PFF’s 2016 season superlatives

Which NFL players broke, tied, or came extremely close to PFF statistical records this season?

| 5 months ago
Ty Montgomery

(Joe Robbins/Getty Images)

PFF’s 2016 season superlatives

With the 2016 NFL regular season now in the books, it’s time to take a look at some of the unique data PFF has collected and how this season’s crop of players stack up in regard to those numbers.

We’re not going to be focusing on the raw passing, rushing, or receiving totals that you can get anywhere, but rather take a deeper dive into some of the more advanced and interesting numbers from our database.

Below are players who broke, tied, or came extremely close to PFF statistical records in 2016, as well as the former (or current, in some cases) record-holder for each data point (within the PFF era, which dates back to the 2006 season).

Best CB at limiting yards after catch (YAC)

2016 season: CB Terence Newman (Vikings), 1.07 YAC

Previous single-season record: CB Nnamdi Asomugha (Raiders), 1.25 YAC (2008)

Newman surrendered a ridiculous 31 total yards after the catch all season long. That number is almost the exact same as a receiver catching the ball and then falling forward on every reception. At 38 years old, Newman was among the top 10 CBs for passer rating (62.0), completion percentage (51.8), and yards surrendered (245).

Least likely to turn it over

2016 season: QB Tom Brady (Patriots), 0.8 percent turnover-worthy throw rate

Previous single-season record: QB Aaron Rodgers (Packers), 1.03 percent (2011)

Patriots QB Tom Brady was playing inspired football all season long, and it truly was a different level than any other quarterback performance we’ve seen. Brady only made four turnover-worthy throws all season long. One of his backups, Jacoby Brissett, recorded five, and multiple players had single games with at least four. That’s unbelievable decision-making by the Patriots’ veteran quarterback.

Most likely to drag a defender

2016 season: RB Ty Montgomery (Packers), 5.1 yards after contact per attempt

Previous single-season record: RB Michael Turner (Chargers), 4.8 yards after contact per attempt (2006)

Obviously this is a record that can only be realistically broken on a limited number of touches, but averaging over 5 yards after contact is extremely impressive for a single game, let alone for 72 carries, as Montgomery did. He broke 18 tackles on those 72 carries, and his 116.4 elusive rating was also tops among all running backs. Not bad for a guy who started the season as a wideout.

Best pass-protecting guard

2016 season: G Marshal Yanda (Ravens), 99.2 pass-blocking efficiency

Previous single-season record: G Brian Waters, (Chiefs), 99.2 pass-blocking efficiency (2006)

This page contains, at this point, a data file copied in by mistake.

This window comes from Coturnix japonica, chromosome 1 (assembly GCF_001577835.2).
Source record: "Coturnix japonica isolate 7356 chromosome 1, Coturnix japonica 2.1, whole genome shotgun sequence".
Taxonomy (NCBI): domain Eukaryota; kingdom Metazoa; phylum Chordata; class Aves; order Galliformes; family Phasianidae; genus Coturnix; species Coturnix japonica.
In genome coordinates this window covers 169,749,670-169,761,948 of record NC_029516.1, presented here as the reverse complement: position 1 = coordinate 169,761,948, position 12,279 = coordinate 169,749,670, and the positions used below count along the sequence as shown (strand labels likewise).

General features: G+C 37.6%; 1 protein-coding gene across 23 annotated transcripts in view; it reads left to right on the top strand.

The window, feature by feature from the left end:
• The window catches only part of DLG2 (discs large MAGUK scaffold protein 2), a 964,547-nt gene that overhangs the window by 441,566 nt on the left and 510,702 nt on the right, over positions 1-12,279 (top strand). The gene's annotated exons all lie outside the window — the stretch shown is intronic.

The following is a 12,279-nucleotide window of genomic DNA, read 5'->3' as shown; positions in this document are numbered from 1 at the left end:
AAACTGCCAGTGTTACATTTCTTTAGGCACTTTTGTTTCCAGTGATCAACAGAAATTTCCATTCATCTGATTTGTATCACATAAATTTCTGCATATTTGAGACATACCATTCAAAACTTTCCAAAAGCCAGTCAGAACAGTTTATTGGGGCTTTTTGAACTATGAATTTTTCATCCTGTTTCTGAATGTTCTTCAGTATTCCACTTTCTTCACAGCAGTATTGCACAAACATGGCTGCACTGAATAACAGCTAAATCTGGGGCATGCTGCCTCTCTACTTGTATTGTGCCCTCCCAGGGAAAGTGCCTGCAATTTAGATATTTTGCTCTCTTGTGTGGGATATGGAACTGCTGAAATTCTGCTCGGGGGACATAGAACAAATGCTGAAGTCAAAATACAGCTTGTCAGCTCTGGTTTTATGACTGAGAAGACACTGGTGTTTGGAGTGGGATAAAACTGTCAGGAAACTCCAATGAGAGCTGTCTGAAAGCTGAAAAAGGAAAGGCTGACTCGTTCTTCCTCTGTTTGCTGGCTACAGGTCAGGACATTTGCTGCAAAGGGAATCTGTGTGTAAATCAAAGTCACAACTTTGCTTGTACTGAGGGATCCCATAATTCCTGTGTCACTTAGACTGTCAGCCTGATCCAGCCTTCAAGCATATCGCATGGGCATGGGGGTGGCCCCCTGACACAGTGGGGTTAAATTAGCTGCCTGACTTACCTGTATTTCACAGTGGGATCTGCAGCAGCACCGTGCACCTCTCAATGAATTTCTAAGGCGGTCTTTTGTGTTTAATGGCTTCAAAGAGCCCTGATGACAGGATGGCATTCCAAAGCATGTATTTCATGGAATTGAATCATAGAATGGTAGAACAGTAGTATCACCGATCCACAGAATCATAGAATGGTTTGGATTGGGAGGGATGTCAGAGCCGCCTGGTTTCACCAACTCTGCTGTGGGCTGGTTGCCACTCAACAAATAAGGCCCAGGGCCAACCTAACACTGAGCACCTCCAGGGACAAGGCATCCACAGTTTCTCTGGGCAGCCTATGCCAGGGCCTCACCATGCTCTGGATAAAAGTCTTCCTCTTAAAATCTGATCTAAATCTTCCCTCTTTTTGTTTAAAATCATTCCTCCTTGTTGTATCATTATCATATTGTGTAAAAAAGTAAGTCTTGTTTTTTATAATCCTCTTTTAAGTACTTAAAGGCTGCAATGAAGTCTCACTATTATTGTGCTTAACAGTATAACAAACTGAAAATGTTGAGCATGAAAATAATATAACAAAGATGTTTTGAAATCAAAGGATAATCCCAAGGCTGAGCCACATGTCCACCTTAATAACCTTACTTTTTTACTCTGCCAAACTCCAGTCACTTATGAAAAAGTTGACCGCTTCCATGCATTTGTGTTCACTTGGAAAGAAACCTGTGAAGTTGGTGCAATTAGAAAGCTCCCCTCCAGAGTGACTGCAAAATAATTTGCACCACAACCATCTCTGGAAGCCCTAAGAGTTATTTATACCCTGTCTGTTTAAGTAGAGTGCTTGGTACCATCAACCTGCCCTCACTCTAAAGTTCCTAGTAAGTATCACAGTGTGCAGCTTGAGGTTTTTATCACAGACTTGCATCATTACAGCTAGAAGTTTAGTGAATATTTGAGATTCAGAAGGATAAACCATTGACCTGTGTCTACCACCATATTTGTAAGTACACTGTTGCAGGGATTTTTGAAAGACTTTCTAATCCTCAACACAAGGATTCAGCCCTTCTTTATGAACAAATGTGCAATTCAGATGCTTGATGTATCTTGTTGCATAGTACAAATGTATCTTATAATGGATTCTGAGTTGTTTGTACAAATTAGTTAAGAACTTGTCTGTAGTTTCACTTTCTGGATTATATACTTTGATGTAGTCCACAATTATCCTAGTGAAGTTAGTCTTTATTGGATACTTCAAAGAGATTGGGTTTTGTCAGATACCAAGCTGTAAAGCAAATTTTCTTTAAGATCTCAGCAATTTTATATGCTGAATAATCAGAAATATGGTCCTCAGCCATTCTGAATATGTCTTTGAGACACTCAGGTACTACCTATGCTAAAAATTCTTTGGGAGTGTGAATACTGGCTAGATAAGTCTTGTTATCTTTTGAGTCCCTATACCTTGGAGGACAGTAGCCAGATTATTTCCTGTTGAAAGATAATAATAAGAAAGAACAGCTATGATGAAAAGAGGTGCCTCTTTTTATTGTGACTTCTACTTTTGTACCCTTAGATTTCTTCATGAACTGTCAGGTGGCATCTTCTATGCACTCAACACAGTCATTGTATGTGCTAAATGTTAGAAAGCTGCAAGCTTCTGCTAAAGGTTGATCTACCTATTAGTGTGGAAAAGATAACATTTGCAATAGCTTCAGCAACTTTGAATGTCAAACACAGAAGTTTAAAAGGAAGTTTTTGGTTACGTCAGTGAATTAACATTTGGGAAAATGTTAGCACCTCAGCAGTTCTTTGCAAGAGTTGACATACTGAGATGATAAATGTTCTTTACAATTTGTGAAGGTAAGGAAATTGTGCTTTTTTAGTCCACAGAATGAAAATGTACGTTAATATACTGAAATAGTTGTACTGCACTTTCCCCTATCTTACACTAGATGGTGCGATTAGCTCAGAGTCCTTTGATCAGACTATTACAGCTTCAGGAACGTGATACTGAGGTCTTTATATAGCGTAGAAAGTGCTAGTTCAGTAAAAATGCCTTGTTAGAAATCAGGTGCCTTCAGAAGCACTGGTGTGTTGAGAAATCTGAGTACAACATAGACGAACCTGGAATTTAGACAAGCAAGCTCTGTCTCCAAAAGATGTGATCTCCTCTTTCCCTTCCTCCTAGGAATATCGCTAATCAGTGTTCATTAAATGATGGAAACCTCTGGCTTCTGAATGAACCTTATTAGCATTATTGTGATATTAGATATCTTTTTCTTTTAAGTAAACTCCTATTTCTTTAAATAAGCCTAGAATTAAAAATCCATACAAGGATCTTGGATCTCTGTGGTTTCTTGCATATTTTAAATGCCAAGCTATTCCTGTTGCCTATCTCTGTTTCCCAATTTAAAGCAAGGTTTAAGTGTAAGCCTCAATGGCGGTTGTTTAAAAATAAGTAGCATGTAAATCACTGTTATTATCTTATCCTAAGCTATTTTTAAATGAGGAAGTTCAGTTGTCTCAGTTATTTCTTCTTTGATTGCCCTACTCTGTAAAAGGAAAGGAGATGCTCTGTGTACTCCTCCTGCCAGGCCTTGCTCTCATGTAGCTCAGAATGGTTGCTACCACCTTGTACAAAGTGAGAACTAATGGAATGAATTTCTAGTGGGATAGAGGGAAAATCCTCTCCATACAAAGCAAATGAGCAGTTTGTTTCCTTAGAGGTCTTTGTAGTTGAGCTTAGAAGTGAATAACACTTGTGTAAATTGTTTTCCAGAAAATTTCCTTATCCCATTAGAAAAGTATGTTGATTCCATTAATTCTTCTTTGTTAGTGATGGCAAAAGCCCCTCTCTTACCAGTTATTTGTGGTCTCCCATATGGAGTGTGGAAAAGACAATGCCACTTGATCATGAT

At 32 years old, Marshal Yanda continues to be the gold standard at guard in the NFL. He allowed only six hurries all season long on 612 pass-blocking snaps. That’s utterly ridiculous production for a guy who switched from right to left guard midway through the season. It’s difficult to tab offensive linemen as future Hall-of-Famers, but Yanda fits the bill.

Most efficient wide receiver

2016 season: WR Julio Jones (Falcons), 3.1 yards per route run

Previous single-season record: WR Steve Smith (Panthers), 3.8 yards per route run (2008)

Julio Jones didn’t technically break this record, but it’s still notable (and difficult to believe) that his 3.1 yards per route run mark is the second-best from a receiver that PFF has ever recorded. It might look as if Jones had a down year in terms of his raw stats, but he ran 160 fewer routes in 2016 than he did in 2015. The Falcons’ No. 1 WR also had a ridiculous 11.3 yards per target on the season, the best of any player with 100 targets.

Worst tackling linebackers

2016 season: LBs Telvin Smith (Jaguars) and Alec Ogletree (Rams), 27 missed tackles each

Previous single-season record: LB Kwon Alexander (Buccaneers), 27 (2015)

With linebackers getting smaller and the game spreading wider, missed tackles are going to continue to climb in years to come. Telvin Smith and Alec Ogletree aren’t bad players by any means, but failing to wrap up opponents as often as they do is concerning. Chicago’s Jerrell Freeman was the surest tackling linebacker this year, totaling 113 tackles with only four missed.

| Senior Analyst

Mike is a Senior Analyst at Pro Football Focus. His work has also been featured on The Washington Post, ESPN Insider, and 120 Sports.

  • LightsOut85

    Not that it matters (since we no longer can see a full database to compare players), but a tweak I’d like to see to Yards-after-contact (or how it’s reported, rather), is % of carries with a certain Yd/Co (w/e number would be considered “good” on a single run). It’d prevent Yd/Co being misleading due to a few very long runs where they were contacted early (I just imagine it’s insanely vulnerable to long runs, just as YPC is). That, or perhaps a metric showing Yd/Co where each run’s Yd/Co are capped (say, after 5 or 10 yards. No 50 Yd/Co runs inflating things).

    In a similar vein, I think if rushing MTs were reported as (or additionally reported as) “% of runs with 1+ MT”. PFF did this ONCE in an article and I found it interesting that while Marshawn Lynch led the league in flat MT%, he actually wasn’t 1st here (meaning he was just getting more MT per play-with-a-MT). I want to say it was Chris Ivory. I think it more honestly represents the idea when reported like that (ie: One would think “MT%, that says how often he broke a tackle”, but it can be inflated by a play where a guy breaks multiple tackles – perhaps even not gaining much ground, just slipping multiple tackles in 1 spot, then getting 1 yard more before being tackled. “% of runs with at least 1 MT” would actually be showing the rate at which a run featuring any tackle breaking). Granted, there’s still other variables (would breaking any tackles even be possible on said touch?), but it’s an improvement, IMO.